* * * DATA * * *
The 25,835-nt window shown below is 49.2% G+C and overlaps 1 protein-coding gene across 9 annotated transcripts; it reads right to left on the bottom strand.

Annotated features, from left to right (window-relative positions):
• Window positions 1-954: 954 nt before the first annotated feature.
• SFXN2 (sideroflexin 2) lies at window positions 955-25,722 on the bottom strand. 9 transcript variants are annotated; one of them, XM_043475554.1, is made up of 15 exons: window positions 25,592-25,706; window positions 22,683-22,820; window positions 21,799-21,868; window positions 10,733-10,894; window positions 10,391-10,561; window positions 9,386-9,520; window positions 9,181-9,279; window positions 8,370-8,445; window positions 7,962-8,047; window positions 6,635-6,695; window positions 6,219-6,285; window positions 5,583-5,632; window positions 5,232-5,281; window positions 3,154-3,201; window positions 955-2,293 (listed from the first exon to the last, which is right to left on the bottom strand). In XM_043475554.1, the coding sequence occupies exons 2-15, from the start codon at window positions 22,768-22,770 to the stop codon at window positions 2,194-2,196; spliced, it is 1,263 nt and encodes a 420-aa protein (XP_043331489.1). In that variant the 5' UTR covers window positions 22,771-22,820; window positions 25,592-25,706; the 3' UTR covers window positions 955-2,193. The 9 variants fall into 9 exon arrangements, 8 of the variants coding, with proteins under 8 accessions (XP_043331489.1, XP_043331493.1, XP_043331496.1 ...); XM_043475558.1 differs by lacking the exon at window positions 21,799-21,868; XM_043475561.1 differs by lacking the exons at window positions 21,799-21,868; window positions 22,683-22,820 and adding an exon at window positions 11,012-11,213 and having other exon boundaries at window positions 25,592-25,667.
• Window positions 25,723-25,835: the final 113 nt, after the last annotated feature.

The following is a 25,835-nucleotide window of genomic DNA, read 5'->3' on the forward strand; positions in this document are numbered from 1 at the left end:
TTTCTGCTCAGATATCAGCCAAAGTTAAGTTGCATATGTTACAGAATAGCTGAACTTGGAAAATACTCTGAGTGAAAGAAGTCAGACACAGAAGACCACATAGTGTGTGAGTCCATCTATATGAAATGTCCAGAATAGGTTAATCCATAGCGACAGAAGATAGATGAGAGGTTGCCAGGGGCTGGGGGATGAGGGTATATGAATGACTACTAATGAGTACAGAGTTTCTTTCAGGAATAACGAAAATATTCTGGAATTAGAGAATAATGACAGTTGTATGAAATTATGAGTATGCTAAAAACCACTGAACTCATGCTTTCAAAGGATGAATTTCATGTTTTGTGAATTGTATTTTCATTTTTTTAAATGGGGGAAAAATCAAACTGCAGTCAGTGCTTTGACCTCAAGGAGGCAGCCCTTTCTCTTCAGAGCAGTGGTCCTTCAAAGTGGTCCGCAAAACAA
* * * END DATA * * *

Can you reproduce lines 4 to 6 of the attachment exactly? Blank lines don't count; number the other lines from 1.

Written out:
• SFXN2 (sideroflexin 2) lies at window positions 955-25,722 on the bottom strand. 9 transcript variants are annotated; one of them, XM_043475554.1, is made up of 15 exons: window positions 25,592-25,706; window positions 22,683-22,820; window positions 21,799-21,868; window positions 10,733-10,894; window positions 10,391-10,561; window positions 9,386-9,520; window positions 9,181-9,279; window positions 8,370-8,445; window positions 7,962-8,047; window positions 6,635-6,695; window positions 6,219-6,285; window positions 5,583-5,632; window positions 5,232-5,281; window positions 3,154-3,201; window positions 955-2,293 (listed from the first exon to the last, which is right to left on the bottom strand). In XM_043475554.1, the coding sequence occupies exons 2-15, from the start codon at window positions 22,768-22,770 to the stop codon at window positions 2,194-2,196; spliced, it is 1,263 nt and encodes a 420-aa protein (XP_043331489.1). In that variant the 5' UTR covers window positions 22,771-22,820; window positions 25,592-25,706; the 3' UTR covers window positions 955-2,193. The 9 variants fall into 9 exon arrangements, 8 of the variants coding, with proteins under 8 accessions (XP_043331489.1, XP_043331493.1, XP_043331496.1 ...); XM_043475558.1 differs by lacking the exon at window positions 21,799-21,868; XM_043475561.1 differs by lacking the exons at window positions 21,799-21,868; window positions 22,683-22,820 and adding an exon at window positions 11,012-11,213 and having other exon boundaries at window positions 25,592-25,667.
• Window positions 25,723-25,835: the final 113 nt, after the last annotated feature.

The following is a 25,835-nucleotide window of genomic DNA, read 5'->3' on the forward strand; positions in this document are numbered from 1 at the left end: